Windows Server 2022 rolls out to general availability
Windows Server 2022 is now generally available. It’s the next on-premises version of Windows Server from Microsoft. This version will receive 10 years of extended support because it’s a Long Term Servicing Channel (LTSC) release. It includes several features for security, containerization, and management.
Windows Server 2022 actually started rolling out on August 18, 2021. Arpan Shah, the general manager of Azure, told ZDNet that Microsoft waited until now to announce the general release to make sure that it was available through all distribution channels.
Windows Server 2022 utilizes multi-layer security with Secured-core server and secured connectivity. Similar to secured-core PCs, secured-core servers have hardware, firmware, and drivers to improve security.
Microsoft explains the benefits of this security setup in its blog post:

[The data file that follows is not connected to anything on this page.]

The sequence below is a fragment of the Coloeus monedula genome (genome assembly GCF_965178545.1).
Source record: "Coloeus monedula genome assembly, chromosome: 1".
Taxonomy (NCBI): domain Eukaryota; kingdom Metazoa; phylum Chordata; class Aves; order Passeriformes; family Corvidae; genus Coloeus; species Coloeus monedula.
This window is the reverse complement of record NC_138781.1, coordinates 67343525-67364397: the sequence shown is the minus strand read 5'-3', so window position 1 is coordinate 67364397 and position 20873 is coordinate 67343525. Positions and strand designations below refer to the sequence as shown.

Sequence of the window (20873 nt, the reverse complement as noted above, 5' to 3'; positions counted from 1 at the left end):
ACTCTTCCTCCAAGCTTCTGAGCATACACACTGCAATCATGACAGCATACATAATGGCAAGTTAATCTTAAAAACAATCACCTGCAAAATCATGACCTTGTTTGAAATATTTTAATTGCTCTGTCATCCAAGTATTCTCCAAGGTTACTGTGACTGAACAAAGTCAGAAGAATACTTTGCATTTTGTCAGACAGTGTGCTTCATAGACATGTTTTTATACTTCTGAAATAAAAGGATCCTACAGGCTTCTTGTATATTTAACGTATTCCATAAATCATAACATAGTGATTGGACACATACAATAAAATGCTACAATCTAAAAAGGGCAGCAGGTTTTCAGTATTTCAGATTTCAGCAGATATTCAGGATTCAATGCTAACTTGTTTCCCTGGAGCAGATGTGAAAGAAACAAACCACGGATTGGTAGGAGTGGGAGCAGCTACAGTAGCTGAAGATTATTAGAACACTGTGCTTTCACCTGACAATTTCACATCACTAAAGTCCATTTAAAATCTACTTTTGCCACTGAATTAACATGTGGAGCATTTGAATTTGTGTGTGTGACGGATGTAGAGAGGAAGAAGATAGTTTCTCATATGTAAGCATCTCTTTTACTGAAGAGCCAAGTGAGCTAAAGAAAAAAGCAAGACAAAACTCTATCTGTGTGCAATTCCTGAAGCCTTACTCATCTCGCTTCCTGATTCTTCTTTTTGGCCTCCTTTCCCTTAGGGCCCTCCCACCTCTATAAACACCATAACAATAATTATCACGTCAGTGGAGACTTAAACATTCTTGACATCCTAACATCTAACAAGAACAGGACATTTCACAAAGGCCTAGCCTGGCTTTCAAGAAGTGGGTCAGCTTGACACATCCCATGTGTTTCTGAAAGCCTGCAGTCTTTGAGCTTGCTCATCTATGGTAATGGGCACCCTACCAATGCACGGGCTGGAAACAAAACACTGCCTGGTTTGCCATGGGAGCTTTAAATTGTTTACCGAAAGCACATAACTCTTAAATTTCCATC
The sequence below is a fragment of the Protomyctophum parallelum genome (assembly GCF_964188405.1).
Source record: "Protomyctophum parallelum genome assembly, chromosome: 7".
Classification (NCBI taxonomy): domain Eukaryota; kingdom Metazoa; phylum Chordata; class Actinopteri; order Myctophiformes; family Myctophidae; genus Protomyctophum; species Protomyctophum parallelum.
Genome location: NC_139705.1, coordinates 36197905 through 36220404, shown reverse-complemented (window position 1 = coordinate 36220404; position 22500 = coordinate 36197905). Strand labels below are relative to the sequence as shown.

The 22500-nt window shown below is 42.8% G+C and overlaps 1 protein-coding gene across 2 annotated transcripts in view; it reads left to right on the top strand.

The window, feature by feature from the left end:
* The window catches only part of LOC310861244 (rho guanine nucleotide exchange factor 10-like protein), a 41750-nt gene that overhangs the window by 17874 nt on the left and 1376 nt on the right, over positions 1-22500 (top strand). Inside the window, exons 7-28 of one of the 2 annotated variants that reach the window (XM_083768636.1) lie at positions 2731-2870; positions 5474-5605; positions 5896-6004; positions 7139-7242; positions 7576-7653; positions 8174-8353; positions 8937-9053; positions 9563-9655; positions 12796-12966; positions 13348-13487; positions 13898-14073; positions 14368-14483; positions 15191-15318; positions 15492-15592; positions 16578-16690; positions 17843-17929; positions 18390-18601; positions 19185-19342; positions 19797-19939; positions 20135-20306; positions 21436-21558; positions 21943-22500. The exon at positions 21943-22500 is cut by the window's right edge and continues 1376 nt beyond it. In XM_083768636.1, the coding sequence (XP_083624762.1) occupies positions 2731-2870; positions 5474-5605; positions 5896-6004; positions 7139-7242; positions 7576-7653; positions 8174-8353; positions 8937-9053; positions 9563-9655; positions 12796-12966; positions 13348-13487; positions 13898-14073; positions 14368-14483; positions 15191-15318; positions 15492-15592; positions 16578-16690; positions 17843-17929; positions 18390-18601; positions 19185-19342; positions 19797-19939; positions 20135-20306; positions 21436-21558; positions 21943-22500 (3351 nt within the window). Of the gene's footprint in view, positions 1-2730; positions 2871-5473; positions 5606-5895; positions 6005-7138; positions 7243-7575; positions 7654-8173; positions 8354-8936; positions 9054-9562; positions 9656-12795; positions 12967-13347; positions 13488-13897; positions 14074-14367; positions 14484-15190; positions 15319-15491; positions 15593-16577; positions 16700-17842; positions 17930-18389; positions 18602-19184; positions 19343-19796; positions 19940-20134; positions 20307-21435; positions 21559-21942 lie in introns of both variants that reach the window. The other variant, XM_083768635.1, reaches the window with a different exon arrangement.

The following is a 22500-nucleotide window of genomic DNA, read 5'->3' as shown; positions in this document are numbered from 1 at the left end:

Secured connectivity in Windows Server 2022 adds another layer to security during transport. The new release adds faster and more secure encrypted hypertext transfer protocol secure (HTTPS) and industry-standard AES-256 encryption with support for server message block (SMB) protocol.
The latest version of Windows Server can connect with Azure Arc, allowing organizations to use cloud services with on-premise Windows Server 2022.
Windows Server 2022 supports up to 48TB of memory and 2,048 logical cores running on 64 physical sockets. Microsoft explains that this is enough to handle demanding Tier1 applications.
Microsoft highlights that in addition to Windows Server 2022, it’s introduced Azure services and server enhancements for Windows Server. For example, Azure Automanage, which is in preview, lets IT professionals automate cloud practices and utilize the Microsoft cloud adoption framework. Customers can also modernize existing applications with Azure.
Mainstream support for Windows Server 2022 will last until October 13, 2026, and extended support will continue until October 14, 2031.
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This post was written by Sean Endicott and was first posted to www.windowscentral.com